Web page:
© 2017 by WorkBenchInk.com. All rights reserved.

  • Facebook Social Icon

It was time for another step up in my woodworking arsenal. Dimensioned lumber had done me well, providing straight lines and well surfaced sides in all the standard big box store thicknesses. But what about plans requesting 7/8" thick ash? Or 3/8" cherry? A beautiful five foot post of six inch thick Black Walnut heartwood discovered at a local flea market was prime material for a jewelry box. As done in the past, could work it through my tablesaw with its thick kerf and multiple passes meant to reduce risk of sawn off fingers. Or the Paul Sellers route ripping and sweating through that log with a hand saw.

Or finally get that 14" bandsaw.

Handtools are awesome. My assortment of new and old Stanley hand planes assumes the place (and much less space) of a jointer. Yet constantly resawing lumber the craftsman way at my age strikes me as burning up too many woodworking years. Like driving along a desolate highway with only a quarter tank of gas in the tank - you just can't afford any long detours. So a beefy bandsaw, in my budget, and one that could handle greater than a 6" resaw, became the target.

Laguna 1412 Bandsaw

If you did buy the mobility base (a very common option) Laguna offers two suggestions for getting it installed; placing the saw on its side and using blocks of wood to raise it up to align the bolt holes on the saw with those on the base, or leave the saw vertical and just lift it on top of the base. Tried the first option. It did not go well, even with help. Getting the holes aligned with the saw sprawled out on the ground on top of a unsteady stack of 2x4's turned out trickier than thought. And once done still had to lift it into vertical position. Would have been easier for two (sturdy) workers to just dead lift it to the top of the base. Also a boat load of fun moving with a dolly due to the off centered location of the heavy motor. Any wobble of the dolly caused the saw to suddenly lurch to one side.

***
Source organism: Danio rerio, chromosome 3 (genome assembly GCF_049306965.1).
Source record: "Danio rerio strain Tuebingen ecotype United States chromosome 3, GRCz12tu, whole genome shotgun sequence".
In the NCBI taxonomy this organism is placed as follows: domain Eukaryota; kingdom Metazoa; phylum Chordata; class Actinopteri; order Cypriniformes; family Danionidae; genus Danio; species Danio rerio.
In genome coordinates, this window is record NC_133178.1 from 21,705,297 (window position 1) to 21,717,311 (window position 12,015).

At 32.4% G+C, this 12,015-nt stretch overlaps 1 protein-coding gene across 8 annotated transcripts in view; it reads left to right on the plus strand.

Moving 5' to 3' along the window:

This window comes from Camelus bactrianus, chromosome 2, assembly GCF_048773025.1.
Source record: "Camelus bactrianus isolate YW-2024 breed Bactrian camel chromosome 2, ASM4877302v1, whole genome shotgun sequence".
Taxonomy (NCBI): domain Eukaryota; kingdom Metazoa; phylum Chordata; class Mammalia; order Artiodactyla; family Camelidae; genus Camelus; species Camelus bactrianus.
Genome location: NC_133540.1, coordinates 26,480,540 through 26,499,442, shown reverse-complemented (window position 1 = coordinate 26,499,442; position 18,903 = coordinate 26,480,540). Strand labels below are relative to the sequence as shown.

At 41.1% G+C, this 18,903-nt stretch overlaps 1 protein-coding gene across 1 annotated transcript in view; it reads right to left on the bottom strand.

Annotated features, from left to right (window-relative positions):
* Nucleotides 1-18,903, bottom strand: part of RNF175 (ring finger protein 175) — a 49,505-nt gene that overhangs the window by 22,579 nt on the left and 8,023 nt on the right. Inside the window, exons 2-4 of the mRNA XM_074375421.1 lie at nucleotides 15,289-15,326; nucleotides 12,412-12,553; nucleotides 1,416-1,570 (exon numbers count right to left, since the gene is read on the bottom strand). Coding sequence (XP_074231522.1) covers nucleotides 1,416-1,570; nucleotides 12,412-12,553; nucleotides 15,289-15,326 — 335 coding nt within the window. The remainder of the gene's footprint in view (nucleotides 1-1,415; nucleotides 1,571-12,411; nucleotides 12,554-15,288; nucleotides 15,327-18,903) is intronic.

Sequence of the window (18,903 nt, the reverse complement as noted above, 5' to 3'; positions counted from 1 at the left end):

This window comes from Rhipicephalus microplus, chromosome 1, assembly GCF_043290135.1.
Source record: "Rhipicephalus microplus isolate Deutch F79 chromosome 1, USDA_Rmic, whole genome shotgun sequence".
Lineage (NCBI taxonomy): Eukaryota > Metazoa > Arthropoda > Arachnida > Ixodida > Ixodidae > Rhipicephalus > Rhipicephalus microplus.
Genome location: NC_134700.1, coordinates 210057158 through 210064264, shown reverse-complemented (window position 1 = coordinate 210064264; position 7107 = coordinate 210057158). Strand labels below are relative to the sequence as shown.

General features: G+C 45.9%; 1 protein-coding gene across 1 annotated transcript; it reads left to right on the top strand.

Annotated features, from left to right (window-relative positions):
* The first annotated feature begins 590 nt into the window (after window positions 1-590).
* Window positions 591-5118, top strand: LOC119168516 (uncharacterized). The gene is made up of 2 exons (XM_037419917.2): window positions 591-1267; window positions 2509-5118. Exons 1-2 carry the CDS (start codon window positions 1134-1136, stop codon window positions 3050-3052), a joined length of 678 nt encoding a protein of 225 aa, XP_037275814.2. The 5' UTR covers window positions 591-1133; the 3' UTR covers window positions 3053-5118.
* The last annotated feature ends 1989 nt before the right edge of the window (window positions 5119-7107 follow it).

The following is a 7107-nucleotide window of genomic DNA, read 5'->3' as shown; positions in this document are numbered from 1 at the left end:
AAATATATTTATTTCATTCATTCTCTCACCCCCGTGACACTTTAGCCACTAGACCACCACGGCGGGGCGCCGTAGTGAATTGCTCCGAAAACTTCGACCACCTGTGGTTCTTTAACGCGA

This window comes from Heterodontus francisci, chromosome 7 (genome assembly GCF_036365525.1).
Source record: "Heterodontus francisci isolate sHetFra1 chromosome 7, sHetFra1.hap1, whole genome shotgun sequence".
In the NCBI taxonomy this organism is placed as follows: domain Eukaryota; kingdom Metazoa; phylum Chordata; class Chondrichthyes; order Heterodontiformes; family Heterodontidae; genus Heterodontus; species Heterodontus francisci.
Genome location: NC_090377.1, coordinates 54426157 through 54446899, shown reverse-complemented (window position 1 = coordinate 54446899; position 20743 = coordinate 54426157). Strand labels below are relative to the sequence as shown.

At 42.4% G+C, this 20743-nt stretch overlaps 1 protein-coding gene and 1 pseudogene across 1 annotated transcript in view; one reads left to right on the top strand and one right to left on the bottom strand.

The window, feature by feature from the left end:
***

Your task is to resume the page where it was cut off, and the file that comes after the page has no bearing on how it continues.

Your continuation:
Hard to imagine using the 1412 without the Laguna mobility base, or for that matter any standard base that doesn't provide lift. The 18" added by the mobility base puts the table top at a reasonable 38" height, although my 6' 6" frame would have preferred a bit more. And not to be picky but it irked me that the lower door on the saw hits one of the bolts on the $149 mobile base, requiring me to use my $5 rubber mallet to pop it free. Took awhile before it bothered me enough to take a metal file to it.

And speaking of options, Laguna also sells a light for $99. Sorry, not a light it's a "Pro Light System". To Laguna's credit, it does include bulb, cord, and switch. After coughing up the money for saw, base and blade, just couldn't spit out another $99 for a light, don't care how amazing it is. Instead opted for a cheap flexible led light with magnetic base for  $15 from Amazon. We'll see how long it lasts.

Different from almost all other saws I considered, as far as I know Laguna uses ceramic blocks in its guides for all its saws. There are three sets of ceramic blocks on both the upper and lower guides. Really hope they last because a replacement set from Laguna is $100. Ouch.

Other than a benchtop saw from Ryobi this is my first "large" bandsaw and therefore can't contrast ceramic blocks with rollers. Some Laguna owners mentioned sparks, and on occasion, flames, produced when the blade hits the blocks. Laguna informs us that this happens upon initial contact and should disappear over time. After resawing five or ten boards I was still seeing a significant amount of glow produced on the back guide. Not something I want to see in a landscape of dry sawdust. A quick call to Laguna's excellent customer support (an amazing and unexpected surprise these days of offshore minimal support) told me that the blade tension and back guide needed to be adjusted. Once done cutting improved. But it was also my inexperience that caused problems; timely advise courtesy of youtube (wish I could remember the source) urged me to "let the blade do the work". Once I slowed down the feed rate the saw cut smoothly through eight inch hickory with no more fireworks.

An interesting note about resaw capacity, although Laguna lists the maximum resaw at 12" several people have noted that the height actually exceeds 13".